Here we reached Australia. Road. Due to the impossibility of obtaining an exit Kazakh visa it was decided to fly from Moscow and to reach Moscow by train. On January 2 we took the Moscow-Karaganda train and on the fourth we were in Moscow. The Kazakhs in the train got at the visa in passport, but we said that we were going to Russia on a visit, and then somehow to Australia – such explanation suited them. On the 6-th we flew by Emirates by way of Moscow-Dubai-Melbourne and then by Qantas to Adelaide.
At Domodedovo no one cared a wit about where we were going, they looked at visas at the registration and registered our baggage right to Melbourne. They did not even look at visa at passport control, took away the migration card, and stamped the passport. We were flying to Dubai by A-340 for 5 hours and there was a security control even in the transit zone (we were forced to take off shoes, watch, and belt). Then a handy thing at once – you can take a stroller for the baby. Although we had not been using the stroller for a year already, our child was put there at once and he fell asleep almost immediately.
Dubai Airport appears to be one big flea market (duty free). We were there for 3 hours rummaging by duty free, I have exchanged some USD into AUD and then we went to look for our boarding gate. What impressed most in Dubai was a number of Negroes and Arabs sleeping right on the floor at the chairs. We found our gate, checked in and started waiting for boarding. In 20 minutes it was suddenly announced by loudspeaker that my wife had to go to the dispatcher gate. We did not understand what kind of problems we have, they took passports and boarding passes and we were waiting for 20 minutes. As it turned out, earlier doing the check-in via the Internet in Moscow, I changed my wife’s place since we had separated places. So it happened that she had one place number in the boarding pass and the other one in the computer. Everything turned out well, although we had worried. Sleeping baby was dragged into the plane and the stroller was left right in the gate before boarding gate.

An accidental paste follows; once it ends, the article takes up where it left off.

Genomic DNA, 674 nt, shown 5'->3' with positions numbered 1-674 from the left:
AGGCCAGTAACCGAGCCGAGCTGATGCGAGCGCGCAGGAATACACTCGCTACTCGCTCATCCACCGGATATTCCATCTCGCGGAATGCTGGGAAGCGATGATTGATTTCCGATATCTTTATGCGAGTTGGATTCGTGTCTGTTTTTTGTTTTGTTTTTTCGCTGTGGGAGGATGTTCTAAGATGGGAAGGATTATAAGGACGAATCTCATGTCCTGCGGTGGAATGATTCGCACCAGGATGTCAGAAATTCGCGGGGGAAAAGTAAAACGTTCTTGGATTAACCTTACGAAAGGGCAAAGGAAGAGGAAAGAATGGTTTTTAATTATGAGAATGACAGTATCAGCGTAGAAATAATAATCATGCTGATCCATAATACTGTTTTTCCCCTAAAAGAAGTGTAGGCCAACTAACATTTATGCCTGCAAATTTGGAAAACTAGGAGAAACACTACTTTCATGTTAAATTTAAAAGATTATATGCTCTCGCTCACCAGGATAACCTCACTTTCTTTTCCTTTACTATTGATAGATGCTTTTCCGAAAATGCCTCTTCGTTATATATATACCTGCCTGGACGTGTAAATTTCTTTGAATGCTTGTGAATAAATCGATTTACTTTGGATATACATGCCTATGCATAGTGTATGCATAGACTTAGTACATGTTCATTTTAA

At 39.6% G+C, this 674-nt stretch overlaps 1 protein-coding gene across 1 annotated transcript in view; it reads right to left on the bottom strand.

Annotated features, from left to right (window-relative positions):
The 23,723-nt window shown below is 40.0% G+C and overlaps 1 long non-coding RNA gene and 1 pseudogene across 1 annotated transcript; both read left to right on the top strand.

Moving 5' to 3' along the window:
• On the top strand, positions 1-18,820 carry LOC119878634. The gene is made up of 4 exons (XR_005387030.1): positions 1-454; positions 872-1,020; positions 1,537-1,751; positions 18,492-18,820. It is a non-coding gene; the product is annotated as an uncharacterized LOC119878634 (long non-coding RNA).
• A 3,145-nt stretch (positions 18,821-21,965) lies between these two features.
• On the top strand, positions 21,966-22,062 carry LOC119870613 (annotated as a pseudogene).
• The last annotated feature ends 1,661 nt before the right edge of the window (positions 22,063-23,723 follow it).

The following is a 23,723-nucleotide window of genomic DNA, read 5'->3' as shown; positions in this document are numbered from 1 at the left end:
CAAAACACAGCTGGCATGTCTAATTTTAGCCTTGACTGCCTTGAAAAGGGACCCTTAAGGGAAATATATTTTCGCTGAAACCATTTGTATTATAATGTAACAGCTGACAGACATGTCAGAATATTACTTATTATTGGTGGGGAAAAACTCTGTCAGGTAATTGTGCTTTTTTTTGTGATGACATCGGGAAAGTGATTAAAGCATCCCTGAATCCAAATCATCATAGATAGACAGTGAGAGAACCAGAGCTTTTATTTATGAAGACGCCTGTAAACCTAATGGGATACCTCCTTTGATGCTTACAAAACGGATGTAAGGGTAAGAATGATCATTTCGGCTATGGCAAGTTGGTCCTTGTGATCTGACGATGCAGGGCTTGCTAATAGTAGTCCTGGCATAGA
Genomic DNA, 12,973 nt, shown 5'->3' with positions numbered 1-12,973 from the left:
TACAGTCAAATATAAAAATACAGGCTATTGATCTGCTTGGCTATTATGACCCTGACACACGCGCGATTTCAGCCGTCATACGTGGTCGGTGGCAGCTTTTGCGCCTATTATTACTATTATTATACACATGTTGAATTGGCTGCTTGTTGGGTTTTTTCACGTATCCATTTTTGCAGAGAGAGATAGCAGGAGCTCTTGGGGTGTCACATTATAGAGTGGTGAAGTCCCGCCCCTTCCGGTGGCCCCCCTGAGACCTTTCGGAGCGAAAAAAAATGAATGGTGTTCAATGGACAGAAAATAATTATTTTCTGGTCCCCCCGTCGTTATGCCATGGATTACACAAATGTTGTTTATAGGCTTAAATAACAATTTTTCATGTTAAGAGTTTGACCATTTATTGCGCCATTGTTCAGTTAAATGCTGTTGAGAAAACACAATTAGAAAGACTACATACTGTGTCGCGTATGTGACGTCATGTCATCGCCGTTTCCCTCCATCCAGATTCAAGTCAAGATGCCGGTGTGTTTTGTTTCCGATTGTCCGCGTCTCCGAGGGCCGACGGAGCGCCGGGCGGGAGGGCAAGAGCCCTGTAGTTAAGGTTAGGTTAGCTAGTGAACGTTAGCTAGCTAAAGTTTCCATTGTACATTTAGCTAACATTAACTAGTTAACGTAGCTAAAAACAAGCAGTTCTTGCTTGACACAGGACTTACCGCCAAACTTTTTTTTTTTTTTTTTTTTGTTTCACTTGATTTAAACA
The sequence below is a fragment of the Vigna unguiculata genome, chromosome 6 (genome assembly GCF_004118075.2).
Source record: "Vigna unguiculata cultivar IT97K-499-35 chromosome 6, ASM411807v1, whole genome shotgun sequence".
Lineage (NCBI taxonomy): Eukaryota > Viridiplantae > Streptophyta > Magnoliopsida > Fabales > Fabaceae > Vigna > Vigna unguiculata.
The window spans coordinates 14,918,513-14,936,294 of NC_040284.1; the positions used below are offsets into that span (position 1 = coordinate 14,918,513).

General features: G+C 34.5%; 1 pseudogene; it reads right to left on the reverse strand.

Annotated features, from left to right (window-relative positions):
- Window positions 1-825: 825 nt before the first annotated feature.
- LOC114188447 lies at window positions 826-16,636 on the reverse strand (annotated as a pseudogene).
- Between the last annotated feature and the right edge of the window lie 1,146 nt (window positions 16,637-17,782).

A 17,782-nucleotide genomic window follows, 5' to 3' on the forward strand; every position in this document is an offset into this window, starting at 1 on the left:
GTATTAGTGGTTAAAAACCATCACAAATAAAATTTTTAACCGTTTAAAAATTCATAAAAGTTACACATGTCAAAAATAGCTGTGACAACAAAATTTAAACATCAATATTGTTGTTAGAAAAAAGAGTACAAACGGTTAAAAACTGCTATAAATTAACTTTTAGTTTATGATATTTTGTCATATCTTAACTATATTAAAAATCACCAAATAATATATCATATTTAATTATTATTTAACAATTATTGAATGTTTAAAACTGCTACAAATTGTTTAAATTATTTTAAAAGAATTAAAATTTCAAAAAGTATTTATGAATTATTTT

We were flying with refueling in Singapore. I made one stupid thing: I drank a cup of strong coffee in Dubai so I had a twisted stomach on the plane and got better only in Singapore. We were flying to Melbourne by Boeing 777, the child has been sleeping almost to Singapore, but I did not manage to fall asleep. In Singapore we had a stop for 50 minutes for refuel and air crew change; we did not even go out of the plane. Then we headed to Melbourne. On the Emirates plane you are stuffed to the gills: the drinks are served up right after the take-off and then it was served something more essential to eat. My wife and baby got through the flight very badly, especially landing – pressure drops and so on.
We arrived in Melbourne on January 8 somewhere at the beginning of 2 o’clock at night. We passed through the immigration control, I declared medicines and the man at the Immigration Control asked what the drugs were for – I said that they were for the home use something like Panadol. He said OK and did not ask to look at them. Then we got the baggage, and passed customs. At the customs I declared a couple of wooden products, they asked what it was, I explained and they did not even look. I had also bought a bottle of martini and a package of Bounty in duty free in Moscow and I declared it as food, the Customs officer just looked and let pass.